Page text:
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Fatih Birol, Executive Director of the International Energy Agency, at its offices in Paris, Nov. 7, 2019.Benoit Tessier/Reuters

The growth in global demand for oil will end within the next decade, according to the International Energy Agency, as the world reaches a critical window where it must accelerate toward net-zero emissions goals to meet climate-change targets.

The findings form part of the agency’s World Energy Outlook 2020, released Tuesday. The IEA, a Paris-based organization that advises industrialized countries on energy issues, found that no matter how the world economy recovers from the COVID-19 pandemic, it must hasten transitions to clean energy to put greenhouse gas emissions into decline.

Agency executive director Fatih Birol told The Globe and Mail from Paris that the way governments, companies and individuals rise to that challenge will determine the success – or failure – of global efforts to tackle climate change.

Canada is in the IEA’s good books when it comes to emissions reduction, because of its carbon tax, its target of reaching net-zero by 2050 and various policies boosting green energy investments. But governments – be they national, provincial, state or local – cannot afford to be complacent, Dr. Birol said.

“There are no short-cuts” to reducing emissions, he said, and governments must facilitate clean energy investments through establishing the right market framework or directly funding green infrastructure.

“Only profound changes guided by good policies can deliver a better energy future,” he said.

“It will not happen by itself if everything is left to the markets.”

Canada is the fourth-largest producer and exporter of oil in the world, the vast majority of which comes from Alberta.

If COVID-19 is brought under control in 2021 and the global economy returns to precrisis levels by 2023, and governments follow their announced policy intentions and targets, the IEA projects that demand for oil will flatten out in the 2030s. In this business-as-usual scenario, demand will stabilize at about 104 million barrels a day (b/d).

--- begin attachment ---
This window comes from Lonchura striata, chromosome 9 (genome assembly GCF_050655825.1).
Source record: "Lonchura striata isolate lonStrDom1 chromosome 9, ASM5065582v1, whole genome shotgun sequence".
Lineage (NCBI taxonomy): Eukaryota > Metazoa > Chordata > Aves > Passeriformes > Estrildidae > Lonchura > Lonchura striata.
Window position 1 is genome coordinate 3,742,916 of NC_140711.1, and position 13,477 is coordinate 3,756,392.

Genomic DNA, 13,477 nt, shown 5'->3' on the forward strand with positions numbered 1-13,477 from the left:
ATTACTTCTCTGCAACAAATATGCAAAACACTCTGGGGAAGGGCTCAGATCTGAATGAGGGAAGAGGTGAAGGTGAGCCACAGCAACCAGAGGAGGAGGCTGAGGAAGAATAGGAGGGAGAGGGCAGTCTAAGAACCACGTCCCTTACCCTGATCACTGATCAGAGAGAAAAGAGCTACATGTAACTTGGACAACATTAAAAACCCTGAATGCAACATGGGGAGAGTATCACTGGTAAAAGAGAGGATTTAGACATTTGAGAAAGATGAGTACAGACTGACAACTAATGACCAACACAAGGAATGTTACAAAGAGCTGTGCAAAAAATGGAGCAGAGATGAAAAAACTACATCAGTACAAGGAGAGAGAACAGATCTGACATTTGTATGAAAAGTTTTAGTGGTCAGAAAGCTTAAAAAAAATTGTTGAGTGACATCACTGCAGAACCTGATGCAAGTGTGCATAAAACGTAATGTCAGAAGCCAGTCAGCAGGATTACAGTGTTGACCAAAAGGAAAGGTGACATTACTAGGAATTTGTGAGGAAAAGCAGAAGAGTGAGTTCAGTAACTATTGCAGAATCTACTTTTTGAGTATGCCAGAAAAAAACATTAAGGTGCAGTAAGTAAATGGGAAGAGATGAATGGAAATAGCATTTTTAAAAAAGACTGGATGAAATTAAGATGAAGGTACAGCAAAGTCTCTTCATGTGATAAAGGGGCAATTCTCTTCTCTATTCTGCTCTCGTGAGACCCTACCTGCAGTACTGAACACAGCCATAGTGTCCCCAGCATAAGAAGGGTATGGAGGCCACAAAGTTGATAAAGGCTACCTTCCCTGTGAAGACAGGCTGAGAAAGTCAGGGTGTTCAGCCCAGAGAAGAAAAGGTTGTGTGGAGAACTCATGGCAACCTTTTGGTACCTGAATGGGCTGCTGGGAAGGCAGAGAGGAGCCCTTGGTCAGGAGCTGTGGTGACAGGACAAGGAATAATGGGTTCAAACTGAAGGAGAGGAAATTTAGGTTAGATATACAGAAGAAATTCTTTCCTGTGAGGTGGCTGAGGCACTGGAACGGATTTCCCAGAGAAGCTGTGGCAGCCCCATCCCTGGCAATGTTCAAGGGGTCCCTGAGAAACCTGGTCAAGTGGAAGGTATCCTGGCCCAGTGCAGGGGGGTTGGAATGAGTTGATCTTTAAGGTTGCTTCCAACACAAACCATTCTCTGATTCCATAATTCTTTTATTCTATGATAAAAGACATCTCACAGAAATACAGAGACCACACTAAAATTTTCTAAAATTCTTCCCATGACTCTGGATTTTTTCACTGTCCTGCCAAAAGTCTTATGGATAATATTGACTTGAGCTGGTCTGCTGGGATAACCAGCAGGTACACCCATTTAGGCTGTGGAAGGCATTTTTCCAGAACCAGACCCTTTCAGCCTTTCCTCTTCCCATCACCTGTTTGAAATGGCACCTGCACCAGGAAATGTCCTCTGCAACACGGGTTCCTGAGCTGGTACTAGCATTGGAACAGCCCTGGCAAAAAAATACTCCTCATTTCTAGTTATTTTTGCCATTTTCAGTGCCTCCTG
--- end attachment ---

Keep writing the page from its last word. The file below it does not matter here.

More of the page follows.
If, on the other hand, there is a surge in clean energy policies and investment, the IEA found that oil demand will move into a downward trajectory by the early 2020s. After that, gains in energy efficiency and increased use of biofuels and electrification will reduce demand by one million b/d each year through to 2030, and by two million b/d each year in the 2030s. In this scenario, demand falls by a third to 66 million b/d in 2040.

The IEA forecast isn’t far from that of OPEC, which said in its 2020 World Oil Outlook last week that demand will plateau in the late 2030s. Energy giant BP also said last month there’s a good chance peak oil demand is now likely in the world’s rear-view mirror.

Dr. Birol is more circumspect about peak oil, and argues the world will only reach maximum production if there is a dramatic government policy shift toward green energy. He cites China – the largest source of greenhouse gas emissions in the world – as proof that government policies are important. The country’s economy has already started to recuperate from its initial coronavirus hit, and its emissions have followed suit, bounding back to 2019 levels.

Oil and gas companies around the world have already reduced their assets by more than US$50-billion in 2020, the IEA found. Investment in oil and gas supply, meanwhile, has fallen by one-third compared with 2019, with no clear hint as to when spending will pick back up.

Unlike the past decade when transportation drove the bulk of demand for crude, Dr. Birol said the oil sector will increasingly depend on its use as a raw material in the petrochemical sector. That switch could be welcome news in Alberta, which last week outlined its plan to become a global top 10 producer of petrochemicals and a plastics recycling hub.

While Dr. Birol applauded oil producers that have pledged to reach net-zero by 2050, he added that those companies make up less than 10 per cent of global oil production and 5 per cent of emissions. He urged more producers to set emissions-reduction goals, for which they must be held accountable by investors and the public.

Alongside changes in the energy sector, the IEA called for a wholesale overhaul reduction of emissions across industry, including coal plants, steel mills and cement factories. Otherwise, Dr. Birol said, international climate goals will be pushed out of reach.

Individual actions must also change, he said. For example, replacing all flights under an hour with low-carbon alternatives, switching out cars with walking or cycling for trips shorter than three kilometres, and eating less meat.

Other changes crucial to meeting climate change goals include increasing sales of electric vehicles from 2.5 million to 50 million by 2030, boosting hydrogen production “by a factor of hundreds” and increasing clean energy investment from about US$380-billion today to US$1.6-trillion in the next 10 years.

Still, he is seeing signs that clean energy transitions are gaining momentum.

“We will be tracking those developments very closely, including those in Canada,” he said.

“But I am optimistic that governments are now looking at the climate change issue around the world much more seriously compared to a few years ago.”

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